Eddie Kaspbrak, a 90-pound weakling with an over-bearing, over-protective mother who has convinced him he has asthma. Eddie travels everywhere with his inhaler, which although a placebo, also proves as an effective weapon against It. As an adult he manages a successful limousine service.
Stan Uris, a Jewish kid who has an interest in birdwatching. He becomes a successful accountant as an adult, but was always hyper-sensitive and the one most affected emotionally by his encounter wth It.
Mike Hanlon, an African American kid who completes the group when they rescue him from a violent attack by crazed bully Henry Bowers. Mike is the only one who stays in Derry. He becomes the town librarian and compiles a hidden history of the town relating to It.
When we meet the Losers 28 years later, all grown up and successful, their childhood adventures and friends have been completely forgotten. But the murders have started in Derry again, and the one person who stayed, Mike, has called them all together to honor a promise they made — but first they must remember the past.
“Maybe there aren't any such things as good friends or bad friends — maybe there are just friends, people who stand by you when you're hurt and who help you feel not so lonely. Maybe they're always worth being scared for, and hoping for, and living for. Maybe worth dying for too, if that's what has to be. No good friends. No bad friends. Only people you want, need to be with; people who build their houses in your heart.”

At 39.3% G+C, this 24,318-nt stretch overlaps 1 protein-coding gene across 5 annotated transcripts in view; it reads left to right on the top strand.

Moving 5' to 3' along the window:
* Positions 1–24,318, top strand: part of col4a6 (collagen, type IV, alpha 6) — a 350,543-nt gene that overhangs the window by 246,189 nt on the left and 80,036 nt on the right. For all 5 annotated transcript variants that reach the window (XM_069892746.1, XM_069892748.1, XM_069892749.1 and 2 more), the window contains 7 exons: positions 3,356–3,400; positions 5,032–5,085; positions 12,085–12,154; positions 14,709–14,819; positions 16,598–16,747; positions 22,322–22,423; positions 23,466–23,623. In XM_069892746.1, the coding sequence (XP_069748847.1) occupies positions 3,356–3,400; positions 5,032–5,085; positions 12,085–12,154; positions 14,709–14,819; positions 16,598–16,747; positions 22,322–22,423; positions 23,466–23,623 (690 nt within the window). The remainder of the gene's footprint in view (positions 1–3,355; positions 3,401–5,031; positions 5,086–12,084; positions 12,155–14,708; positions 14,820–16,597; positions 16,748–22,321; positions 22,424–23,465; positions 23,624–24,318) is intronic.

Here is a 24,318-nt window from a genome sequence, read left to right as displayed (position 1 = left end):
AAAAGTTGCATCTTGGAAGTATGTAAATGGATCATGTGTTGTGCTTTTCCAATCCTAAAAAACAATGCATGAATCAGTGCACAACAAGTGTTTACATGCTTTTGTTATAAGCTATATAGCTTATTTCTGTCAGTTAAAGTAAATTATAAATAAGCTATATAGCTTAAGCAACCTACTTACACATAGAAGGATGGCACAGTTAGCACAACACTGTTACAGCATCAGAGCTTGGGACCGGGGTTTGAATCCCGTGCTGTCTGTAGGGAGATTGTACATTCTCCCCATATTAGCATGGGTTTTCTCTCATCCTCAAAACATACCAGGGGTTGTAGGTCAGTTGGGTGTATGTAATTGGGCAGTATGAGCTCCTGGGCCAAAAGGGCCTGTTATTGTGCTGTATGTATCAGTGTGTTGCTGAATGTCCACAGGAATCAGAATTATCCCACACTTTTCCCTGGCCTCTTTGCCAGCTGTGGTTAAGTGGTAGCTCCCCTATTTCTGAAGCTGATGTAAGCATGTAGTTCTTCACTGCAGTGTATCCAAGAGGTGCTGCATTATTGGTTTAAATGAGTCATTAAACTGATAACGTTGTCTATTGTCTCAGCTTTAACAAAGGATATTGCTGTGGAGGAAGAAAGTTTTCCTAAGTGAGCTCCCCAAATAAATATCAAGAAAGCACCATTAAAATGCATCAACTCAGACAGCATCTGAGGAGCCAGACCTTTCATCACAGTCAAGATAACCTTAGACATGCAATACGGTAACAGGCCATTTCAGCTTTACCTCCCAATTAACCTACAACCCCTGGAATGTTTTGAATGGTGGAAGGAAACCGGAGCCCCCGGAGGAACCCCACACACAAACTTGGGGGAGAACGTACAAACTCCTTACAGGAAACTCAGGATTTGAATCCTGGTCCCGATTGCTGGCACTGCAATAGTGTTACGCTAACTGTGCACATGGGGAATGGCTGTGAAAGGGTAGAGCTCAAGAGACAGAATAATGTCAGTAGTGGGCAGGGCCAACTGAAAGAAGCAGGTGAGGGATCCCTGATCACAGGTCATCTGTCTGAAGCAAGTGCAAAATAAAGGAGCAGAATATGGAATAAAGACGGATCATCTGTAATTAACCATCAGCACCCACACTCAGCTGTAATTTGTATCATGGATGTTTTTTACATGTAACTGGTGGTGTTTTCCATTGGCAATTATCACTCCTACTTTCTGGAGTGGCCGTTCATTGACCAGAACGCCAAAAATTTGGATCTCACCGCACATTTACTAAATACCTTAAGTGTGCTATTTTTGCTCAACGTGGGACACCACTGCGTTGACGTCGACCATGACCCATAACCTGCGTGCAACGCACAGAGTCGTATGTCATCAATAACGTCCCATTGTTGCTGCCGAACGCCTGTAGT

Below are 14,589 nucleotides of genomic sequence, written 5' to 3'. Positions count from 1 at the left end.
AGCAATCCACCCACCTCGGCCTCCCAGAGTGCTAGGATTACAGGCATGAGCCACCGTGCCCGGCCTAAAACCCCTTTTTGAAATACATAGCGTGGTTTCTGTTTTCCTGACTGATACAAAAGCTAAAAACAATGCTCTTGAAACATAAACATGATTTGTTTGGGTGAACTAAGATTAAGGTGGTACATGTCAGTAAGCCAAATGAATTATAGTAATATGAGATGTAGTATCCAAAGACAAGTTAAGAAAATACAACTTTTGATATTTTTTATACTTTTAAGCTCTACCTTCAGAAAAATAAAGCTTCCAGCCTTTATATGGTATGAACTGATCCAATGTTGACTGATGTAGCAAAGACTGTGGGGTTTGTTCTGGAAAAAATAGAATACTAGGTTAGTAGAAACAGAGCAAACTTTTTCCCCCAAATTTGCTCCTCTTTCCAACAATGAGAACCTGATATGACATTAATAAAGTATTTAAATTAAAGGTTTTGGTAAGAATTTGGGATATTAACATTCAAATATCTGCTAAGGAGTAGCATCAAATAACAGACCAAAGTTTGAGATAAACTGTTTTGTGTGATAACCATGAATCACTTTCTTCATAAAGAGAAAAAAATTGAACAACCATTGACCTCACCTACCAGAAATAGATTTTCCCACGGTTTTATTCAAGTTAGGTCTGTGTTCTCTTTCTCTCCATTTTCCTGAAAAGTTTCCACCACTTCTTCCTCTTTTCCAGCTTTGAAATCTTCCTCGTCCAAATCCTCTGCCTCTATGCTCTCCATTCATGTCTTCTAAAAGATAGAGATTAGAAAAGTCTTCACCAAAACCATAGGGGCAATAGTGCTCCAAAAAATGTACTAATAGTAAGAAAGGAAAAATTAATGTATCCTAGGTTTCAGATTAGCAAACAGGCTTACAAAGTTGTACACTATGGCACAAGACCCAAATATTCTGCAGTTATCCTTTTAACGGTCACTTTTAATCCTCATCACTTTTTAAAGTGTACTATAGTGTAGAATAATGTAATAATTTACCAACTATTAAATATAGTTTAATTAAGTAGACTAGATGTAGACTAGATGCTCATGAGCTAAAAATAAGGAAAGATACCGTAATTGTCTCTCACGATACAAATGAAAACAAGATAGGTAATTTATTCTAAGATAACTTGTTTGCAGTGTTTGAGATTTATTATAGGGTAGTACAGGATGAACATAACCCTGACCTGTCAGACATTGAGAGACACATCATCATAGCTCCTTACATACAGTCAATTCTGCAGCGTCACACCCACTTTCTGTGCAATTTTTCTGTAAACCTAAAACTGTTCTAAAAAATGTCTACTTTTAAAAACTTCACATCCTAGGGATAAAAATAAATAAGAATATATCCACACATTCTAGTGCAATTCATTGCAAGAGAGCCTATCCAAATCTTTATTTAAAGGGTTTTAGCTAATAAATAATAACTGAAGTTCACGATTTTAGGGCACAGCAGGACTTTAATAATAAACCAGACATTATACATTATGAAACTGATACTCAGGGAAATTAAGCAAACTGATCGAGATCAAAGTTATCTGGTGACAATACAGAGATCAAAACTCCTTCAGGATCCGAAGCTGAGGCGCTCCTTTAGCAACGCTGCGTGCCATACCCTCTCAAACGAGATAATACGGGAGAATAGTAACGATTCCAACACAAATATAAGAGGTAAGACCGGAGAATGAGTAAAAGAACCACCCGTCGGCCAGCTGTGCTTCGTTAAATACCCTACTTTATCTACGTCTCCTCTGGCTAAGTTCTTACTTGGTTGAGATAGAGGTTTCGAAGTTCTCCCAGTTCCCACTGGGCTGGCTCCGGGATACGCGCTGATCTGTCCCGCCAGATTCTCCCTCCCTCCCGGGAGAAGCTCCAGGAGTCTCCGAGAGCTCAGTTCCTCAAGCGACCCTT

[Dust jacket illustration by Glen Orbik]
In the afterword King says, "I worked on the book in a dream. I remember very little about the writing of it, except for the idea that I'd gotten hold of something that felt very big to me, and something that talked about more than monsters ..." He also says that the book could be considered his “final exam on famous monsters.” The creature, It, that terrorizes the children in the story has many faces, and can appear as whatever its victim fears most, which gave King the opportunity to play with the Teenage Wolfman, the Crawling Eye, The Mummy, and many other of his favorite film horrors from his own childhood. But Pennywise the Clown is still the creepiest incarnation.
“I started after him ... and the clown looked back. I saw Its eyes, and all at once I understood who It was."